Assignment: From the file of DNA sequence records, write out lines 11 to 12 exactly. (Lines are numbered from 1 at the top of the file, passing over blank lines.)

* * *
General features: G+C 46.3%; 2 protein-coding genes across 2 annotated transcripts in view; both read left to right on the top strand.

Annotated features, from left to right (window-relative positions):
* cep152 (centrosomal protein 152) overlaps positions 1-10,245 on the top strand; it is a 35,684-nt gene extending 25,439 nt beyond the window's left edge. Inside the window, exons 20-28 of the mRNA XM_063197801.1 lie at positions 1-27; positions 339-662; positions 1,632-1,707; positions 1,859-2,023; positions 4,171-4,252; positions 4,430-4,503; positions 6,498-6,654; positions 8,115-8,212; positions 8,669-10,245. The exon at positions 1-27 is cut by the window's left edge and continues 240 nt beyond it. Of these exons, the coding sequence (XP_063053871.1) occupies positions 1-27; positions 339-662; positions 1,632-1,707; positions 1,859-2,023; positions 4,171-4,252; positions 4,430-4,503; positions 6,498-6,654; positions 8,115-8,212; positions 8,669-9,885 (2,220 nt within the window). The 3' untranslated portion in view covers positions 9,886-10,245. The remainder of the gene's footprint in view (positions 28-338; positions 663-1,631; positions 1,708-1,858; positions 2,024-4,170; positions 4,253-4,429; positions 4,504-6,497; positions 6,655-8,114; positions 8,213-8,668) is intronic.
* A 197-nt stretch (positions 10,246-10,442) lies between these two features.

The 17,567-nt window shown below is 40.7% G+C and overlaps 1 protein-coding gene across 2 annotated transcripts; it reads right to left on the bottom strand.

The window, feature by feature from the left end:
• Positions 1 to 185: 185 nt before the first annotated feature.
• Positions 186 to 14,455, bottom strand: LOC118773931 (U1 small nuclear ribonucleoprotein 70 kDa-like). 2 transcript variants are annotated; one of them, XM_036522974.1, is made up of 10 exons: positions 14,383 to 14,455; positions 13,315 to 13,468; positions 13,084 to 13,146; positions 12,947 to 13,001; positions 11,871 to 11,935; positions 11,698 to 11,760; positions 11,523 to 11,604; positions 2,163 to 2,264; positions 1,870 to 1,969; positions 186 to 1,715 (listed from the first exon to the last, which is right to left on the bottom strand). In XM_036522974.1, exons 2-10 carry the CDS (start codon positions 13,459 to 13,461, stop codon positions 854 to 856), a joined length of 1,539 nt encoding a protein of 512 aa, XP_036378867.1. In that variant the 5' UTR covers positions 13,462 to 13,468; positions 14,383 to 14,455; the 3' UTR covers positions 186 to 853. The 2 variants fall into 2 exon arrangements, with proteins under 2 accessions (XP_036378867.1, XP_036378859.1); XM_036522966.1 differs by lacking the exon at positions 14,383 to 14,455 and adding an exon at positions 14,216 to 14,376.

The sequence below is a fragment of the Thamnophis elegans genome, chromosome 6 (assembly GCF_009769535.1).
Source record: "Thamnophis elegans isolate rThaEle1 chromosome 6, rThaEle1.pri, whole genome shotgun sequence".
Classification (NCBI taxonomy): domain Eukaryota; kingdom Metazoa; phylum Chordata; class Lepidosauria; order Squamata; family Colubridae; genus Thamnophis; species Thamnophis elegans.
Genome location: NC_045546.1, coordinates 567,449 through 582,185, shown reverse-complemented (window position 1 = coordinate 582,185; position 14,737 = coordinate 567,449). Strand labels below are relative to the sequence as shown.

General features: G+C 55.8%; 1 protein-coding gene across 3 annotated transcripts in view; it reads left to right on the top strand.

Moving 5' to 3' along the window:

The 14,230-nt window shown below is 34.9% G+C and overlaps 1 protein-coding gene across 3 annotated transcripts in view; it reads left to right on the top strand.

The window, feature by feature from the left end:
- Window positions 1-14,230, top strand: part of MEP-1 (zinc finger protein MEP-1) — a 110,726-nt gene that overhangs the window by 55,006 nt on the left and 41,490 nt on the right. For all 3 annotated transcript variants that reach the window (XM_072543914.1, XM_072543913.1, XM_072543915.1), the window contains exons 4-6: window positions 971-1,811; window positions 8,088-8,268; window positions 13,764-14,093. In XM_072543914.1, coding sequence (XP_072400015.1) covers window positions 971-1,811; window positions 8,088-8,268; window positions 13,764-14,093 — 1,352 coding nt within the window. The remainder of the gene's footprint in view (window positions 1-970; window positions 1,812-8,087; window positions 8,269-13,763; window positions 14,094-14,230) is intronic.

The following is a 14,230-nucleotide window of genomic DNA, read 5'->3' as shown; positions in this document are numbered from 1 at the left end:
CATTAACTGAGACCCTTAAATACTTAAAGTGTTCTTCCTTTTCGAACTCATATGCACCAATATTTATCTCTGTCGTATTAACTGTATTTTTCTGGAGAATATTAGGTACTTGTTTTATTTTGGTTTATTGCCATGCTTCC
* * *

Classification (NCBI taxonomy): domain Eukaryota; kingdom Metazoa; phylum Chordata; class Lepidosauria; order Squamata; family Colubridae; genus Thamnophis; species Thamnophis elegans.
Genome location: NC_045546.1, coordinates 567,449 through 582,185, shown reverse-complemented (window position 1 = coordinate 582,185; position 14,737 = coordinate 567,449). Strand labels below are relative to the sequence as shown.